11 public speaking tips Ted

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EmmaGoulding,Vatican City,Professional
Published Date:06-07-2017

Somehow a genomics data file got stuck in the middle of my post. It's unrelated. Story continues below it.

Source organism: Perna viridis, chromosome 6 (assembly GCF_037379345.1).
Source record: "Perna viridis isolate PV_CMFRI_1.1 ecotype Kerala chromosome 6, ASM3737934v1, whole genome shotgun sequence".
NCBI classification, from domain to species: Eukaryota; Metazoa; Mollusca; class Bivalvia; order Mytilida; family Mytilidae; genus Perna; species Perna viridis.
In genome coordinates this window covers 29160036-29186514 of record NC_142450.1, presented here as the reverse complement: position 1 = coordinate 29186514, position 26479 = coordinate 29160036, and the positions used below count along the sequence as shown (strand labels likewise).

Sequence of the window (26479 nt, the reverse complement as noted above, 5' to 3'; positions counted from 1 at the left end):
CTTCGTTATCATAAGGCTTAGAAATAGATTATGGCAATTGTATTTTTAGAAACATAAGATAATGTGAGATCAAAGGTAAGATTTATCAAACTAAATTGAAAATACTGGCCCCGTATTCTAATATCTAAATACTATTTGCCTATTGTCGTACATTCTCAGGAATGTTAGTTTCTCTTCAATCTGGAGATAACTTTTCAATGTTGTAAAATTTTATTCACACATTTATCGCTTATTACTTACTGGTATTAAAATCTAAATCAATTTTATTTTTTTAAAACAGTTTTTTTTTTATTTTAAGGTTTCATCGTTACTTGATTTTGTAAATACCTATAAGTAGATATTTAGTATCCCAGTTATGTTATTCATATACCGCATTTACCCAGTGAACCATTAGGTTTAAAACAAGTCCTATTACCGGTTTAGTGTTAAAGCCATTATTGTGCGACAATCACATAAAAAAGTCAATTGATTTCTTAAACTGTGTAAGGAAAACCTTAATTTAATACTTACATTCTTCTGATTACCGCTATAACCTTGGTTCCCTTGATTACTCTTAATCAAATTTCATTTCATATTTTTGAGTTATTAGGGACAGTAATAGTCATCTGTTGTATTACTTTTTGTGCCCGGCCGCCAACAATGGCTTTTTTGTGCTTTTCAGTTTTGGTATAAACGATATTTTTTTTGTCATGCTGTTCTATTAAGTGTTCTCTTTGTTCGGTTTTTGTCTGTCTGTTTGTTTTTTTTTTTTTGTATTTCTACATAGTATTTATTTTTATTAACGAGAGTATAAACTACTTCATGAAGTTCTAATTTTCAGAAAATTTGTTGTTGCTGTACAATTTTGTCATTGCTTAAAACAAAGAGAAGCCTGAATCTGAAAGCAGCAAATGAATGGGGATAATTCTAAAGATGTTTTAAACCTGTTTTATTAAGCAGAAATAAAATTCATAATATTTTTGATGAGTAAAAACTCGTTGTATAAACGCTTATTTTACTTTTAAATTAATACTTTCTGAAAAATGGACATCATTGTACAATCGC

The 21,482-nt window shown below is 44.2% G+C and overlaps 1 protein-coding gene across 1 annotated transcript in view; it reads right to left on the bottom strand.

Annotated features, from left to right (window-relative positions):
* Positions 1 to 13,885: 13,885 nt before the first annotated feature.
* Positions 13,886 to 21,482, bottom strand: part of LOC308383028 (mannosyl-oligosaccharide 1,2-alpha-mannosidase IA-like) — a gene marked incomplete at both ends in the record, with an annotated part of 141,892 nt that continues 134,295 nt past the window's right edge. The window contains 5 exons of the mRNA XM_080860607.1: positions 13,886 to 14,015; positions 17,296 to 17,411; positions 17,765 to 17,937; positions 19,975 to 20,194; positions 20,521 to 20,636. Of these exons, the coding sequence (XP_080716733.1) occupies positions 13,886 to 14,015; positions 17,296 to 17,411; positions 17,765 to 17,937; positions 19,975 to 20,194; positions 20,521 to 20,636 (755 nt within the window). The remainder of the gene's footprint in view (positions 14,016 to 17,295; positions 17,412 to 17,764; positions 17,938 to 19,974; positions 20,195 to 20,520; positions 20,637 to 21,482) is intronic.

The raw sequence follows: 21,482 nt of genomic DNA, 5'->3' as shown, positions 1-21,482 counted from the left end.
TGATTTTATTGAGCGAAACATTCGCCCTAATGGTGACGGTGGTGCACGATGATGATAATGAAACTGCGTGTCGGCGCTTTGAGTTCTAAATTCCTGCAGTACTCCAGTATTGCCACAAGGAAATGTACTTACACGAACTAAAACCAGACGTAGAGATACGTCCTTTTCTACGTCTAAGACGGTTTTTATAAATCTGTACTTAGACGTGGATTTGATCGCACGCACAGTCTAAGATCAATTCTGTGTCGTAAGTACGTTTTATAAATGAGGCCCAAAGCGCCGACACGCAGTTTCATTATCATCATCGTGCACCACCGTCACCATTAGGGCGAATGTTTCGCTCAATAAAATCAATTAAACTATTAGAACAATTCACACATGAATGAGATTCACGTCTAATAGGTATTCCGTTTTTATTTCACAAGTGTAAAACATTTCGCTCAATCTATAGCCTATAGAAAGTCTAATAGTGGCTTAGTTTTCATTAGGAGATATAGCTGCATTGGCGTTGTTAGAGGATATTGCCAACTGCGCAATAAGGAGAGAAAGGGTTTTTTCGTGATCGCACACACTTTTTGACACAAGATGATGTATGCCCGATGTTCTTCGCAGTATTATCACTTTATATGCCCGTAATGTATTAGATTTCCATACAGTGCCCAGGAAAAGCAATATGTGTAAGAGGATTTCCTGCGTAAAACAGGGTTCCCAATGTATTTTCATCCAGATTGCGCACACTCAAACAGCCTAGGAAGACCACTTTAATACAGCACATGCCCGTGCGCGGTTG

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10 Days to More Confident Public SpeakingAlso by The Princeton Language Institute Grammar 101 Guide to Pronunciation Roget’s 21st Century Thesaurus Also by Lenny Laskowski Dynamic Presentation Skills for the Business Professional No Sweat Presentations: The Painless Way to Successful Speaking10 Days to More Confident Public Speaking The Princeton Language Institute and Lenny Laskowski Produced by The Philip Lief Group, Inc. Copyright © 2001 by Philip Lief Group Inc. All rights reserved. Warner Books Hachette Book Group, USA 1271 Avenue of the Americas New York, NY 10020 Visit our Web site at www.twbookmark.com First eBook edition: July 2006 ISBN: 0-7595-6467-1This book is dedicated to my wife, Joan; my son, Michael; and my daughter, Kelly, for their continued support and encouragement during my journey of helping others become better speakers and presenters and during the writing of this book.Acknowledgments Some very good friends and colleagues allowed me to use their material and input. Thank you: Tom Antion, Susan Berkley, Janet Esposito, Kare Anderson, Tony Jeary, Lilly Wal- ters, and Patricia Fripp.Contents Introduction xi Day 1 Getting Started: Overcoming Your Fears 1 Day 2 Create a Great Presentation 23 Day 3 Relating to Your Audience 48 Day 4 Remembering What You Have to Say 69 Day 5 Say It with Style: Body Language and Voice 100 Day 6 Language and Ethics 123 Day 7 Expect the Unexpected 143Contents x Day 8 Special Techniques 158 Day 9 Behind the Scenes: Building Confidence 169 Day 10 Ending Your Speech with a Bang 185Introduction If you poll a group of people and ask them their greatest fear, public speaking usually ranks number one. In fact, in surveys I have conducted with clients at hundreds of seminars and workshops, 67 percent find public speaking difficult. The re- maining 33 percent are comfortable with their public speak- ing skills but feel there is room for improvement. No matter which percentile you fall into, 10 Days to More Confident Pub- lic Speaking will help you assess your speaking skills and learn fast, effective strategies to become a better, more confident public speaker. Throughout my career as a public speaker, I have identified many reasons why people are not comfortable speaking in front of a group, large or small. Some people are self-conscious about their appearance or voice. Others are afraid they will be laughed at or criticized. Such fears can compromise your ef- fectiveness, preventing you from becoming a more confident public speaker. Improving your public speaking and communication skills increases your self-confidence, but studies have revealed an additional benefit: Professionals with good communication skills are promoted more often and faster within their job en- vironment. Top company executives polled said that the one essential skill they look for in an employee slated for promo- tion is the ability to effectively communicate ideas. 10 Days to More Confident Public Speaking provides you with proven, successful methods to increase your confidence as a public10 Days to More Confident Public Speaking xii speaker. As a public speaking coach and keynote speaker, I have used these tips and methods to help clients from all over the world enhance their speaking, presentation, and commu- nication skills. 10 Days to More Confident Public Speaking is divided into ten days, each one building on skills learned from prior days. Chapters are sprinkled with “Tips of the Day,” “Top Ten Lists,” “Lessons from Mom,” and “Confidence Builders” as well as practical exercises and strategies. Here is a glimpse of what you will take away with you in the course of your ten- day journey. • Day 1: We begin with tips on how to improve your public speaking skills in every area of your life, from career to personal life to social situations. Along the way you will learn a Lesson from Mom on the importance of practicing and polishing your skills. And you will learn quick tricks about ways to introduce yourself to an audience. • Day 2: The most important skill when preparing a presentation is developing speech content. In this chapter you will learn a five-step approach for devising material for your speech or presentation. Also, you will learn the proper structure of a speech—the introduction, body, and conclusion—and hints for eliminating the visual and verbal clutter in your speeches. • Day 3: This chapter focuses on relating to your audience. We begin with steps to analyze your audience and the importance of preprogram and customized surveys to tailor your presentation to meet your audience’s needs. The day also includes a Top Ten List of tips and secrets to keep your audience awake andxiii Introduction energized during your presentations. You will also learn the five types of speeches, from informative to impromptu. • Day 4: You will learn the four most common methods for remembering speech and presentation material and the pros and cons for each. In addition, you will find a resource list of Internet Web sites to help your presentation shine. Day 4 ends with how your speech or presentation location can interfere with or enhance your performance. • Day 5: The crux of Day 5 focuses on gestures and the role they play in your presentations. Also, you will learn five tips about facial expressions and why they are an important part of effective communication. The day ends with on-the-spot advice on what to do when you are asked at the last minute to give a presentation. • Day 6: This chapter focuses on the language and ethics behind speech giving, including guidelines for proper attribution of statistics, research results, and quotes. In the process, you will spend some time looking at excerpts from the top ten influential and memorable speeches in history. Also, you will learn ten ways to incorporate humor in your presentation. Day 6 takes an in-depth look at the first of the five types of speeches you learned in Day 3. • Day 7: Throughout Day 7 you will learn tips and secrets that professional speakers, trainers, and entertainers use when the unexpected happens—from room changes to equipment failure. In addition, you will learn fun icebreaker games to use at a training session or seminar. Day 7 also gives you an example of a ceremonial speech.10 Days to More Confident Public Speaking xiv • Day 8: This chapter discusses a variety of special techniques to help you develop and hone your speaking skills. Day 8 also gives an in-depth review process of videotaping yourself as a way to critique your speech before the big day. Finally, you are given a sample of an after-dinner speech. • Day 9: The focus of this chapter is how to psych yourself up for the big moment. The chapter is sprinkled with tips and strategies to show you how to become your own best coach and the importance of making a checklist. In addition, you will learn the humorous way one presenter prepares himself just before he’s introduced. Finally, you will get a glimpse of a persuasive speech and how to deliver bad news or negative results in a speech. • Day 10: This chapter shows you how to end your speech or presentation with a memorable conclusion using five surefire methods. You are also introduced to the most effective way to handle the question and answer period following your speech or presentation and how to deal with hostile questions from audience members. Finally, you are given a sample of the fifth type of speech—the impromptu. Okay, it’s time to get started. Turn to Day 1 and get your- self ready for a journey to the world of more confident public speaking.10 Days to More Confident Public SpeakingDay 1 Getting Started Overcoming Your Fears or as long as I can remember, I always think back to Fwhen I was only five years old. I would spend the day outside either playing in the dirt or building. At the end of the day I would talk my parents’ ears off (I assumed they were listening) about what I built or what I was going to build. Lit- tle did I realize that my training as an engineer—my first career—was already beginning. One day in school, somewhere around the turn of the cen- tury, my first-grade teacher, Mrs. Collins, asked the class for volunteers to speak to the class about what we loved to do. Immediately my hand shot into the air. No one else raised a hand except those who all of a sudden needed to go to the bathroom. I was excited to talk about the latest pirate ship I had just built. My talk was such a success that I was asked to share my story with other classes. Even then I was a natural public speaker—my second career—and anxious to share in- formation with an audience. Now, when people ask me how long I have been on the speaking circuit, I can honestly say since I was five. Throughout my career both as an engineer and then later10 Days to More Confident Public Speaking 2 as a public speaker trainer, I have had the opportunity to write and present papers at conferences to various professionals. Early on I learned how important it was to develop my speak- ing skills. As a professional speaker, I now coach people from all over the world on ways to improve their speaking, presen- tation, and communication skills. Regardless of your profession, you probably spent your school years training, learning, and fine-tuning your reading and writing skills. If you are like most, you spent very little time learning how to develop your public speaking skills— schools don’t typically teach these skills, unless you join the debate team. However, as you will learn shortly, most com- munications occur on a verbal basis. Each day presents oppor- tunities for informal and formal public speaking, from making a phone call at work to giving a new business presen- tation or running a meeting. It is a common misconception that certain people are born good speakers. Yes, I agree that some people have the gift of gab—I could think of a few who have too much of a gift— and seem more natural at it. But make no mistake: Becoming a confident public speaker is achieved only by the desire to become a better speaker, followed by focused effort and a lot of practice. The good news is, your payoff will come quickly, you’ll have fun along the way, and the confidence you develop will improve virtually all areas of your life. Professional speakers, myself included, never stop practic- ing and honing their speaking skills. I am a better speaker today than I was five years ago and expect to continue to im- prove. If you are like most people, you did not have a great first- time public speaking experience, and the thought of speaking in front of people scares you to death. In fact, according to the Book of Lists, public speaking is the greatest of all fears. More than 41 percent of people polled for the book named public3 Getting Started speaking as their number one fear. The fear of dying is num- ber seven on the list I guess that means people would rather die than get up in front of a group of people to speak. If you feel this way, you’re not alone. In fact, some of today’s most famous presenters have freely admitted to ner- vousness and stage fright when it comes to public speaking. You may be saying to yourself right now, There is no way I will be a good speaker. I can never learn to be like those pro- fessional speakers; speaking just comes easily to them. Most of us naturally worry about what other people think about us, and this is especially true when we are asked to speak to a group of people. Learning specific techniques to improve your public speaking can help eradicate your fear and help you succeed in your business and personal life. Confidence Builder: Public Speaking Improves Every Area of Your Life Whether you are having a casual telephone conversation, teaching a Sunday school class, having a conversation with your boss, or giving a formal presentation, you are involved in public speaking. Following are examples of how public speak- ing can positively influence your everyday life, your career, your relationships, your communication style, and much more. Let’s get started on the path to successful public speak- ing. • Build success in your professional life. Most presidents and CEOs of companies possess strong speaking skills. I work with many high-level executives in the business world, and when I ask them why they feel they need coaching to improve their speaking skills, they all indicate that they know their success and their